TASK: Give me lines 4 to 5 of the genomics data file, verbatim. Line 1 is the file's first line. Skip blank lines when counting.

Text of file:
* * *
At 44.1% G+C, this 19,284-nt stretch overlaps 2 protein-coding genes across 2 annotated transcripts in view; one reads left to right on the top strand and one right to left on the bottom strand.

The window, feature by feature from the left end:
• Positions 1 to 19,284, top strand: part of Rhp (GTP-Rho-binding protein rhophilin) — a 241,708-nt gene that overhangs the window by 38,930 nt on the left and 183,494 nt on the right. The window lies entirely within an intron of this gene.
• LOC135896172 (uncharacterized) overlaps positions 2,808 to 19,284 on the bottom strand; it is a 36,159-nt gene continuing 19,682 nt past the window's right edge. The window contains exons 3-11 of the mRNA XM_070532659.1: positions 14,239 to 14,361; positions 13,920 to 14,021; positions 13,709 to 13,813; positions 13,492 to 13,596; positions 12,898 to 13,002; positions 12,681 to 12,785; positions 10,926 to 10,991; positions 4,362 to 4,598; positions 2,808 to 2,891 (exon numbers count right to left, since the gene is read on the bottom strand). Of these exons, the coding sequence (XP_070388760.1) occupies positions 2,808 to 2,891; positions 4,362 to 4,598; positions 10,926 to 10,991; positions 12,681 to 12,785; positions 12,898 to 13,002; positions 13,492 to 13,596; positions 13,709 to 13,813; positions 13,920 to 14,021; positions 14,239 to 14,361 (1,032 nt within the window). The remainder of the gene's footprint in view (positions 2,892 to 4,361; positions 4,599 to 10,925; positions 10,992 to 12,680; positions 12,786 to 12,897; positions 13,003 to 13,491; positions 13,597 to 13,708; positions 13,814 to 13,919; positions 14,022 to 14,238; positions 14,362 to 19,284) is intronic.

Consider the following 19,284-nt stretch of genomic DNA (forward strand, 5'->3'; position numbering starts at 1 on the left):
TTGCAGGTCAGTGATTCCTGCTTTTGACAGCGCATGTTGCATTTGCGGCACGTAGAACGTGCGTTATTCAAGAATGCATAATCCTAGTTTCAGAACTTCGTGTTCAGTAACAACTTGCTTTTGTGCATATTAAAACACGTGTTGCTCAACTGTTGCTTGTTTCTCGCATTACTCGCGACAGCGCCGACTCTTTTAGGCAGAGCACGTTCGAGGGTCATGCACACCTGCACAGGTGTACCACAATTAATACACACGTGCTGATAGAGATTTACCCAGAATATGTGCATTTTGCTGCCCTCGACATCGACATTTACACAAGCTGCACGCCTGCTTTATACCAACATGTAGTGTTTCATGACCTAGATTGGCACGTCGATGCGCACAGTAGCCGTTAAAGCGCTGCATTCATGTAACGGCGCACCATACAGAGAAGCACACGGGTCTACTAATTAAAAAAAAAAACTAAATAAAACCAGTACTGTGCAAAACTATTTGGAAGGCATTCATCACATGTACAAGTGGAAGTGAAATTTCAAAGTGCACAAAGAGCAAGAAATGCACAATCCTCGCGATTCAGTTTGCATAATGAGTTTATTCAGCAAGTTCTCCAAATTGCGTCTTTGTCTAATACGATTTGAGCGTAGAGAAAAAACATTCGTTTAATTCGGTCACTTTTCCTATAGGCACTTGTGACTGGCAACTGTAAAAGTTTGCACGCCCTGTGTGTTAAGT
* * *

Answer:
• LOC135896172 (uncharacterized) overlaps positions 2,808 to 19,284 on the bottom strand; it is a 36,159-nt gene continuing 19,682 nt past the window's right edge. The window contains exons 3-11 of the mRNA XM_070532659.1: positions 14,239 to 14,361; positions 13,920 to 14,021; positions 13,709 to 13,813; positions 13,492 to 13,596; positions 12,898 to 13,002; positions 12,681 to 12,785; positions 10,926 to 10,991; positions 4,362 to 4,598; positions 2,808 to 2,891 (exon numbers count right to left, since the gene is read on the bottom strand). Of these exons, the coding sequence (XP_070388760.1) occupies positions 2,808 to 2,891; positions 4,362 to 4,598; positions 10,926 to 10,991; positions 12,681 to 12,785; positions 12,898 to 13,002; positions 13,492 to 13,596; positions 13,709 to 13,813; positions 13,920 to 14,021; positions 14,239 to 14,361 (1,032 nt within the window). The remainder of the gene's footprint in view (positions 2,892 to 4,361; positions 4,599 to 10,925; positions 10,992 to 12,680; positions 12,786 to 12,897; positions 13,003 to 13,491; positions 13,597 to 13,708; positions 13,814 to 13,919; positions 14,022 to 14,238; positions 14,362 to 19,284) is intronic.

Consider the following 19,284-nt stretch of genomic DNA (forward strand, 5'->3'; position numbering starts at 1 on the left):